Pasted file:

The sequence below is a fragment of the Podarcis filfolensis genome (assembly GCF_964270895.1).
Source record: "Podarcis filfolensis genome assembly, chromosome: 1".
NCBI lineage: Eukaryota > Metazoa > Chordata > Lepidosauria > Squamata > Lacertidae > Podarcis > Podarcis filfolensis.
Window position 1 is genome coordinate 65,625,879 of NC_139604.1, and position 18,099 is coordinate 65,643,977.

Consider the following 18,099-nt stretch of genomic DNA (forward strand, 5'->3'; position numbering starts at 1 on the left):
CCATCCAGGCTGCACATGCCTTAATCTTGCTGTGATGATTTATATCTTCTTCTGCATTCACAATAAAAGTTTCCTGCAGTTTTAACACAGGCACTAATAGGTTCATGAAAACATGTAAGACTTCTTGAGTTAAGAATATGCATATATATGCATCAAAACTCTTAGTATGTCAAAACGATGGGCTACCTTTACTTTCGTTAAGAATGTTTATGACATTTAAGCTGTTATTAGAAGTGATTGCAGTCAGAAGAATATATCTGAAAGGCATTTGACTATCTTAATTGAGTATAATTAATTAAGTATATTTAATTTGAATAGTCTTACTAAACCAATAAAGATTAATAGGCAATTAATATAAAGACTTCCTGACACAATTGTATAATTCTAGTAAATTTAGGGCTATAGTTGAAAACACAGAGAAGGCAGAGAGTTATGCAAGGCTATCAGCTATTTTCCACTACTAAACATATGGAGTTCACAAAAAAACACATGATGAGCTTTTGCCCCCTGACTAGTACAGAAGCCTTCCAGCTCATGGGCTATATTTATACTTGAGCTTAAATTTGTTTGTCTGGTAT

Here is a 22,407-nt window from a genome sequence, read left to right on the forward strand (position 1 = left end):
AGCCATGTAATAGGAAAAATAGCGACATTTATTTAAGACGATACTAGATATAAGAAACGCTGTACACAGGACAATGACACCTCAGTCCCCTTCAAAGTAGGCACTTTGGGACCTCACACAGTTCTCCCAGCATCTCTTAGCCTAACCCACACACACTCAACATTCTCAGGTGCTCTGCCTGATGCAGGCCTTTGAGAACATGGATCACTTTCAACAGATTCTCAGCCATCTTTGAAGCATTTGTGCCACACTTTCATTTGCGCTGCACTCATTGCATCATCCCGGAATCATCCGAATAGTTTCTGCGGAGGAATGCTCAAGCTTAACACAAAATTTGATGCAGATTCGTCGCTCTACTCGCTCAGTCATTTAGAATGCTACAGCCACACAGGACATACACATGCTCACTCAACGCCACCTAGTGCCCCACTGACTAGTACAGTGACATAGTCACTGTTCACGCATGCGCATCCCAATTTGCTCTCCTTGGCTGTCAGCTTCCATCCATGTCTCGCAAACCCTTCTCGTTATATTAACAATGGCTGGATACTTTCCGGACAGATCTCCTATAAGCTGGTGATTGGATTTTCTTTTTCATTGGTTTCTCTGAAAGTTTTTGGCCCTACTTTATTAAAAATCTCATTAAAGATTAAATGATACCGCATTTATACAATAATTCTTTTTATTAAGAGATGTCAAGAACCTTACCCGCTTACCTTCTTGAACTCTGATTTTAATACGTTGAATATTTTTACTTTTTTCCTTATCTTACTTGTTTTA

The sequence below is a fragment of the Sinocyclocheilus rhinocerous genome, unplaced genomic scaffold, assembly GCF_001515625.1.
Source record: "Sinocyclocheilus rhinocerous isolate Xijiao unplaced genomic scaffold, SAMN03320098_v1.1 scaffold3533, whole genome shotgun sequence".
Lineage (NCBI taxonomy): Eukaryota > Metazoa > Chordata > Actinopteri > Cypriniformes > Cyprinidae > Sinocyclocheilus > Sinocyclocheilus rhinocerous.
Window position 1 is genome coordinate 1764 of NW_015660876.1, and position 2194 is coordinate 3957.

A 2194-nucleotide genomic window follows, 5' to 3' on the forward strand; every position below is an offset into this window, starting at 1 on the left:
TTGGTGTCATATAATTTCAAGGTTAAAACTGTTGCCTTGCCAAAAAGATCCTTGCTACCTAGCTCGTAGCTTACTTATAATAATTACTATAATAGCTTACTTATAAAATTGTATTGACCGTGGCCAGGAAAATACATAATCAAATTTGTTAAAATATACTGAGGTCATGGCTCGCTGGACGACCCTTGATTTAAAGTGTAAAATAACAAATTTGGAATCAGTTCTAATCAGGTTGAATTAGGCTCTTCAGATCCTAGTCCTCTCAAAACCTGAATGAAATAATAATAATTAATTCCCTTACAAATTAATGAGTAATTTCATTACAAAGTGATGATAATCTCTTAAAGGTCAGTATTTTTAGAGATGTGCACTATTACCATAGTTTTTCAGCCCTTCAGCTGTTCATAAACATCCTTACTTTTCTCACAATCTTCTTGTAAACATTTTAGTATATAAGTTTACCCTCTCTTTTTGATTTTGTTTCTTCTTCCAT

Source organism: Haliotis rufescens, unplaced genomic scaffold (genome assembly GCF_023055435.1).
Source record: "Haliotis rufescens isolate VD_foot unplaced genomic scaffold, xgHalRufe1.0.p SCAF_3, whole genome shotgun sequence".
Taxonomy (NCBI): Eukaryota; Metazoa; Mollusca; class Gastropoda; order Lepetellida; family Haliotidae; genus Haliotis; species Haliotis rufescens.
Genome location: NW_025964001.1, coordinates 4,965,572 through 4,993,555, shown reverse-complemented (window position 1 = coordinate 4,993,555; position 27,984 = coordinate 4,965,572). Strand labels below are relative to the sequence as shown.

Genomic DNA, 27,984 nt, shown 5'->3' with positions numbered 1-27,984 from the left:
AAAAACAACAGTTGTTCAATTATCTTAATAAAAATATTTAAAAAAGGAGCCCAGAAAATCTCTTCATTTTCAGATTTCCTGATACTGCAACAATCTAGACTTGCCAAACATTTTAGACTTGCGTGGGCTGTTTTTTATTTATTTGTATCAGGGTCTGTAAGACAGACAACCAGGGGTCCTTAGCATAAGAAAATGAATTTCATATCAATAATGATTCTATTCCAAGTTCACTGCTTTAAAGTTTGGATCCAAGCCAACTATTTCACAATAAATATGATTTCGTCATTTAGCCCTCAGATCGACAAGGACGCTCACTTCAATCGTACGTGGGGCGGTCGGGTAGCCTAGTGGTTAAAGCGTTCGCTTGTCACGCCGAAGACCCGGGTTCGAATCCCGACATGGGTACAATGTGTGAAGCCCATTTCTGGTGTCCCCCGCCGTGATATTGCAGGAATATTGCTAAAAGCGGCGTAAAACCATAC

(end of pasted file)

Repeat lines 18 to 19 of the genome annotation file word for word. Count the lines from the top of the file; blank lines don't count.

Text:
Genome location: NW_025964001.1, coordinates 4,965,572 through 4,993,555, shown reverse-complemented (window position 1 = coordinate 4,993,555; position 27,984 = coordinate 4,965,572). Strand labels below are relative to the sequence as shown.

Genomic DNA, 27,984 nt, shown 5'->3' with positions numbered 1-27,984 from the left: